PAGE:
Cheating. It's become away of life.

Sad, but it has infected much of our sports.

It's a boil that's come to a head. It's a dance in the shadows.

You have to look no further than headlines of the day in sports to see people cutting corners, pushing the envelope, simply cheating.

And the disease doesn't have to be drastic to hurt.

You have your steroid issue, a bane that might bring asterisks to baseball records.

You have your human growth hormone-enhancements allegedly linked to the likes of Barry Bonds, Jason Giambi, Gary Sheffield and Bill Romanowski.

You have your Chris Webber shenanigans that stretch back to his days at Michigan and beyond — to his high school career.

You have your honor code breakers, people giving their word, then placing themselves and their teammates in jeopardy with bad decisions.

You don't play your tee shot as it lies in the fairway, giving it a little bump. You move a golf ball out of a hazard with a kick. You push the spirit of open enrollment rules to play on a better high school team. You get the idea.

Cutting corners is getting to be a habit. Even kids playing video games are buying or downloading cheat moves to get a button up on the computer program. Little league players are lying about their age on tournament registration forms. Steroid use is part of competition among high school players.

Go out and get the edge, but give up something else.

A recent correspondence with a former coach highlighted the issue succinctly.

Kari Gibb works at a private school while dabbling in the mortgage business in Boise. He used to work for weekly newspapers in Utah, Idaho and Minnesota. But he also coached at Lone Peak High School.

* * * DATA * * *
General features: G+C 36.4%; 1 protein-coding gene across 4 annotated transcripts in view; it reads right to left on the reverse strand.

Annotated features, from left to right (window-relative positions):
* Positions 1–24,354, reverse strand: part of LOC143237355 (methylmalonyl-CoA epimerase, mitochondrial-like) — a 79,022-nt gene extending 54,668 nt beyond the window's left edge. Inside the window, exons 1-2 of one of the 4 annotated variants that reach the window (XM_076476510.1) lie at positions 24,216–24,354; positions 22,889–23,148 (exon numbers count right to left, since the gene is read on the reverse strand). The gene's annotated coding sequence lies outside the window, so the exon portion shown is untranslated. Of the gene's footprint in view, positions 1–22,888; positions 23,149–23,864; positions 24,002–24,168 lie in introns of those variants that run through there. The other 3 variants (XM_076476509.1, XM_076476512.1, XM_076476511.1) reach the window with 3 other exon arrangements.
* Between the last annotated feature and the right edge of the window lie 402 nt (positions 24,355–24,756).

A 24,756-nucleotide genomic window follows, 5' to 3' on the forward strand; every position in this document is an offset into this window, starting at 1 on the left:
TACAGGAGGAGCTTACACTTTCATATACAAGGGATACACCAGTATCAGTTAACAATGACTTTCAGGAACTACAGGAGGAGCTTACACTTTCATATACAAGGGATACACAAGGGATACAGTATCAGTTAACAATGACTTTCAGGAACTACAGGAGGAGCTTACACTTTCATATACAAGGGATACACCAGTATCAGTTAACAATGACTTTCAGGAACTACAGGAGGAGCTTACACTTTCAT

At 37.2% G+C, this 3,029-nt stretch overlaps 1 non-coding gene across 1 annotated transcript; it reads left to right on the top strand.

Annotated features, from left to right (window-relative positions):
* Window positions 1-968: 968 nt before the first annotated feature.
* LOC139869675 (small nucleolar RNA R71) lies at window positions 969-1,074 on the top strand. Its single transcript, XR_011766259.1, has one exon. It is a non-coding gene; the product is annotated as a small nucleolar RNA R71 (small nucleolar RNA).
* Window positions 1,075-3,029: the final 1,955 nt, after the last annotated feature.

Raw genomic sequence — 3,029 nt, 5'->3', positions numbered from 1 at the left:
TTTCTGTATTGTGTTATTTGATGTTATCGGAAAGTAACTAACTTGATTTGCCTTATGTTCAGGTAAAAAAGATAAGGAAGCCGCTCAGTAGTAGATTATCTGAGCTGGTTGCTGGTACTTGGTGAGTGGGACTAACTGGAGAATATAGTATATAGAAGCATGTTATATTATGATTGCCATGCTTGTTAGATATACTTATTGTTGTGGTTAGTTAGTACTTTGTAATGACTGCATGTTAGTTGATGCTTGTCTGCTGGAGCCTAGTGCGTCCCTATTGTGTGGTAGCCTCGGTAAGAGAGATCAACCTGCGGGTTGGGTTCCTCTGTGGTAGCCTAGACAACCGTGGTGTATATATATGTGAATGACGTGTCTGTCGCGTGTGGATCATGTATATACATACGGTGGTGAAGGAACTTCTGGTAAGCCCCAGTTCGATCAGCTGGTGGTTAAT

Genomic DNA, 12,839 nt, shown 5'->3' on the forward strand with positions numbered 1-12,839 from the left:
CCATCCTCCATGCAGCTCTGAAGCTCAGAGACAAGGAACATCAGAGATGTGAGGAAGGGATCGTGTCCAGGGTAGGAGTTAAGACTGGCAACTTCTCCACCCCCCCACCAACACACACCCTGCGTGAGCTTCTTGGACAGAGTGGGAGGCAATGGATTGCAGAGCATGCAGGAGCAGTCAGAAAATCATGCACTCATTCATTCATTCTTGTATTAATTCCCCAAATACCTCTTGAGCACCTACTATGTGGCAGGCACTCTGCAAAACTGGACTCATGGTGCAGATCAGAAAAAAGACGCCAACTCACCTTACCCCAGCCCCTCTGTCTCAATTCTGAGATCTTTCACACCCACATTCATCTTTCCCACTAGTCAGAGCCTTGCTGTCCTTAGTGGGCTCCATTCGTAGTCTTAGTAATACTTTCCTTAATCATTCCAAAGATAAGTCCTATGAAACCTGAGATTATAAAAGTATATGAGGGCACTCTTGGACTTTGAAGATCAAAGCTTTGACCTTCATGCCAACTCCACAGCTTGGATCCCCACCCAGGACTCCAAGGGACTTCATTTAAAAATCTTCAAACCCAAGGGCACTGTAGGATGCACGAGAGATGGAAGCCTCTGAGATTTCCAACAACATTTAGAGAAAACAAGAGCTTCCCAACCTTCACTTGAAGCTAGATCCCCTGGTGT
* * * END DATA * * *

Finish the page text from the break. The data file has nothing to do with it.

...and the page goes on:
"As a coach, I can promise you this," Gibb says, "an athlete cannot achieve true and full success unless they are true to themselves and on a subconscious level feel they have earned the right to be great. "

The last time Gibb coached was at a private boarding school with an emotional growth component. "In other words, I coached kids who got a fair share of therapy to go with their math, English and my strength and conditioning class.

"I learned in two years there that whether you want to admit it or not, if you lie, cheat, steal or do fraud on your own word, you ultimately fail."

Gibb found this true in the weight room and tried to apply this principle.

"Small variations or cheating on your technique showed up later in the power clean. If you didn't do it right every time, you body would not do it right at a higher level of competition and weight. You do what you practice."

Gibb is right.

Training bad, or fibbing or trying to get an edge outside of the rules ultimately costs somebody something.

Take the case of Webber, who is accused of taking illegal inducements as far back as high school. Officials are now debating whether to scrape his school's state championship titles off the record books.

Kobe Bryant may not have done what his accuser in Colorado claims, but at the least he cheated on his wedding vows, and he is paying the price at the moment and could end up in prison.

I'm not harping from some ivory tower. In my life, I've done more than used the old foot wedge a few times during a round. But I can say the mistakes cost me something down the line. They subtracted from my score as a man.

Folks, we've got a cheating crisis of sorts creeping into our games. From Canadian sprinters so juiced up their eyes turn yellow to the East German bloc of funny blood, cheating is a weed in our garden, a plant in full bloom.

What can we do? Well, all we can. But it starts with the simple things — not taking a mulligan, playing it as it lies and generally respecting the rules.

If we don't take a stab at this now in simple stuff, pretty soon all the records, standings and scores will need footnotes explaining either a urine or blood test.

Just imagine: Scores where lab coats come into play.